Like fundraising organizers across the country, Jenn Kaczynski, chair of the Norfolk Terry Fox Run, said the COVID-19 pandemic has made her job more challenging.
Normally an event that brings together several hundred people in Simcoe’s Lions Park to walk, run, and raise money for cancer research, the run is being held virtually for the second year amid ongoing health protocols.
“It was really hard last year because of the times we’re in,” said Kaczynski. “It’s harder to get the participation. There was a really big difference in the amount of money we raised.”
In a typical year, the Norfolk event would bring in about $12,000. Last year’s total was $4,600. But the need in the community hasn’t diminished.
That’s why Kaczynski said it’s more important than ever to support this year’s Norfolk Terry Fox Run being held on Sept. 19.
Despite this year’s obstacles, the Terry Fox Foundation is promoting the run as a way to unite in spirit, if not in person. Canadians are being asked to raise funds online (or make a donation) and do something wherever they are – walk, run or ride around their neighbourhood or backyard and then share their experience on social media.
There is no local fundraising target this year, said Kaczynski. The goal is to just keep people participating in the now iconic event.
“It’s so important to continue Terry’s legacy because he really is a Canadian hero.”
Fox was just 21, having had his right leg amputated six inches above the knee due to bone cancer, when he began what he called his Marathon of Hope in St. John’s, Nfld. on April 12, 1980.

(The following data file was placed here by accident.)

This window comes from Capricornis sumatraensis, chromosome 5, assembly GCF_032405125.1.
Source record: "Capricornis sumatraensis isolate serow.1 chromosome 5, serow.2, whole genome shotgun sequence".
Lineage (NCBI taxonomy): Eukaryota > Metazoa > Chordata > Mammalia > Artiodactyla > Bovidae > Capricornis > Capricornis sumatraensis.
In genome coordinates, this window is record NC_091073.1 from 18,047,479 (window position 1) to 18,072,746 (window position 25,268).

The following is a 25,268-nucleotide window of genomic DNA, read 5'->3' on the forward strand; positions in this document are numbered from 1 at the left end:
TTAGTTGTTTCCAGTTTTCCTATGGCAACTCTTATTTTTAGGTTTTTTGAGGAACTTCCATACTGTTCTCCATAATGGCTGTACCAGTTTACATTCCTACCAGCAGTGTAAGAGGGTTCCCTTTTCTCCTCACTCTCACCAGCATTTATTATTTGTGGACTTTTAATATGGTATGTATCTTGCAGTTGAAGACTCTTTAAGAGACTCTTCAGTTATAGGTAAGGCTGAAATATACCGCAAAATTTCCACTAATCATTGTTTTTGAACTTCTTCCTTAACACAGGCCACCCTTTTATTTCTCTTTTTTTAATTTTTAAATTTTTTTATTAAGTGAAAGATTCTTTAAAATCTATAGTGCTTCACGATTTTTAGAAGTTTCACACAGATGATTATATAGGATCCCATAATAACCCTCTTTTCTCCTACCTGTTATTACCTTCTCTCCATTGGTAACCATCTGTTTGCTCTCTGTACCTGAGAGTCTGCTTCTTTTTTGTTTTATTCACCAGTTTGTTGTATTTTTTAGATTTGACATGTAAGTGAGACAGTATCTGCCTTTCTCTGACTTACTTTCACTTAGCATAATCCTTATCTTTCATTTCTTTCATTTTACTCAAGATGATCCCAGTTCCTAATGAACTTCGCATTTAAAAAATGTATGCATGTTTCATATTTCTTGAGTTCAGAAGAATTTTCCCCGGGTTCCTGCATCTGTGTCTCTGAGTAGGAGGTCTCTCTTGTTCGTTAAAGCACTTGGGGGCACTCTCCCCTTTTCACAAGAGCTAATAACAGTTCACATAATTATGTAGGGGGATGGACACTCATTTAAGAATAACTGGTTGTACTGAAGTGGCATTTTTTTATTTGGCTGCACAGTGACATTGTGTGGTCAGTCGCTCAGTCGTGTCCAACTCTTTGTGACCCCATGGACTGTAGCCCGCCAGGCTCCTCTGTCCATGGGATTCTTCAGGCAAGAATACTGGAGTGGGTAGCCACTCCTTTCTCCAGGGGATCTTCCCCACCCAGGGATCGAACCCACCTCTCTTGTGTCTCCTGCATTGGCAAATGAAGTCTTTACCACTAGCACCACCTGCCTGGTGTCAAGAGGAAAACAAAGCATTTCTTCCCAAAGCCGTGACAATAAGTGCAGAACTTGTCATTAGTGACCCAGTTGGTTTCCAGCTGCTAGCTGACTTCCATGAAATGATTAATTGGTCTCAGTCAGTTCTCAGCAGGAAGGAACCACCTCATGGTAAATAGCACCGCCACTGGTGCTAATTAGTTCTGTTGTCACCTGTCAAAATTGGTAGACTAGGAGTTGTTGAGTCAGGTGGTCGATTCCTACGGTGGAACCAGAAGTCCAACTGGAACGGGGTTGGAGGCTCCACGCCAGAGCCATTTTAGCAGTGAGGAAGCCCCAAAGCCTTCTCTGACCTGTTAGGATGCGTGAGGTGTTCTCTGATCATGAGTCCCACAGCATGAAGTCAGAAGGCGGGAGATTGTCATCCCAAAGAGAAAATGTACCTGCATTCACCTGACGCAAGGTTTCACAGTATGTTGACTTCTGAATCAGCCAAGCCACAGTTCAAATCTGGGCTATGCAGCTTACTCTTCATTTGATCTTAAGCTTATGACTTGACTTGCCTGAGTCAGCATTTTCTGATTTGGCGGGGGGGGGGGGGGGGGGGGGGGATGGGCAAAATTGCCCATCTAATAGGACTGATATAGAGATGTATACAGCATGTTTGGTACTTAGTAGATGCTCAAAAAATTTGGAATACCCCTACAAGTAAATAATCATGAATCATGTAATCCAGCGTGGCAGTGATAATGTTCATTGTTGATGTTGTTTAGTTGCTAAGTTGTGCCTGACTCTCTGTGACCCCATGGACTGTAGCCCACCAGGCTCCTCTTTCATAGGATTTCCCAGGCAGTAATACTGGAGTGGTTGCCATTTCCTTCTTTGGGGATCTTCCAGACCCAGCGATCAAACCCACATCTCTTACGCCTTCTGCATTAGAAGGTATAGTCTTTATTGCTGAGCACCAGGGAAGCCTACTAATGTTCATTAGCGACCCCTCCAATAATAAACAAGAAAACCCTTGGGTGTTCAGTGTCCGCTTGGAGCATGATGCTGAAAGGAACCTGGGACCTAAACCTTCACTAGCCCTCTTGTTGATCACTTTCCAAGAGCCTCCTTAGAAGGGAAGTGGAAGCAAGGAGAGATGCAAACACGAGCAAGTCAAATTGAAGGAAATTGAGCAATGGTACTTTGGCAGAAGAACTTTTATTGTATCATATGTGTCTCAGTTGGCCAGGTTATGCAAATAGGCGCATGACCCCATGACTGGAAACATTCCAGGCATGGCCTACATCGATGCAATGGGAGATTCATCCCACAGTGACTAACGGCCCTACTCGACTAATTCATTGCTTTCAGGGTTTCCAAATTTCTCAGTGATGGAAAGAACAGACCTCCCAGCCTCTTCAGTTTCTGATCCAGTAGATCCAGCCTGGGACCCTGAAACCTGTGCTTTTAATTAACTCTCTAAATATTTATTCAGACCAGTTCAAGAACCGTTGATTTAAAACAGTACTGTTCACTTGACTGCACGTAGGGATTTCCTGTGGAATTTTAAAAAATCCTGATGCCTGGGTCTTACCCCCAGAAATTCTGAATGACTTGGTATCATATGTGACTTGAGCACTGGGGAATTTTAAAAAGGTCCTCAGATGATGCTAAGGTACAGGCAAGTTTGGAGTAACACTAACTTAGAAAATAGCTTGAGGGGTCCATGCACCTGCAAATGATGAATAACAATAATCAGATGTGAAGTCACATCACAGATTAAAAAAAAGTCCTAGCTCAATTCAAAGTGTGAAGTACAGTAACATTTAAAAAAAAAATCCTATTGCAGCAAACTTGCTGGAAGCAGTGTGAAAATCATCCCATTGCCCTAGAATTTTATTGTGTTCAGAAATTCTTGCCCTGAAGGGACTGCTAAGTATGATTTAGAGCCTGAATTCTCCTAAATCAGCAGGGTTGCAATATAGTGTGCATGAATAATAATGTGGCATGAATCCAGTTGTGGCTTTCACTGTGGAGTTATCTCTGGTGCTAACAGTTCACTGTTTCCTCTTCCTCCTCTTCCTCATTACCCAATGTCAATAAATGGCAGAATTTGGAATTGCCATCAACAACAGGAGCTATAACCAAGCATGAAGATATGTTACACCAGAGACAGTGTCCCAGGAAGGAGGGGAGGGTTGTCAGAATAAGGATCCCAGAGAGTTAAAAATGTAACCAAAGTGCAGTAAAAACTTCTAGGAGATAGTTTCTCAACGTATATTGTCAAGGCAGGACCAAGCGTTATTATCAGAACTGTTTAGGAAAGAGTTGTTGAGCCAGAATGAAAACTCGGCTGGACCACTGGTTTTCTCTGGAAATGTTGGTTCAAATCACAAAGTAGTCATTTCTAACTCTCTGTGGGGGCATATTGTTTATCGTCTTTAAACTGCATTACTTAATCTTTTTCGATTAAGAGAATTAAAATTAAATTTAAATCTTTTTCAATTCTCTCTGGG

He planned an east to west cross-Canada run to raise money and awareness for cancer research. Fox’s goal for the Marathon of Hope was to raise $22 million, a dollar from every person then living in Canada. He ran close to 42 kilometres a day for 143 days before lung cancer forced him to stop. He died on June 28, 1981 at the age of 22.
The annual Terry Fox Run now involves millions of participants in more than 60 countries and is the world’s largest one-day fundraiser for cancer research. More than $850 million has been raised in his name.
Kaczynski said Norfolk has held a run since 2003 and raised more than $260,000 since that time. In addition to the community run, local schools hold their own fundraising events with thousands of students participating.
Norfolk residents who want to get involved in this year can register online at terryfox.org/run as an individual, family, or virtual team and start fundraising. Then, on the weekend, walk, run, bike, or organize another activity and post it on the Norfolk Terry Fox Run Facebook page.
“People need a reason to get out and this is a great reason to do it,” said Kaczynski. “We really feel that next year we’ll be able to get back on track.”
Contributions to the Terry Fox Foundation can also be made by dropping off empty beer and wine bottles at a bin set up on Highway 3 and Fertilizer Road.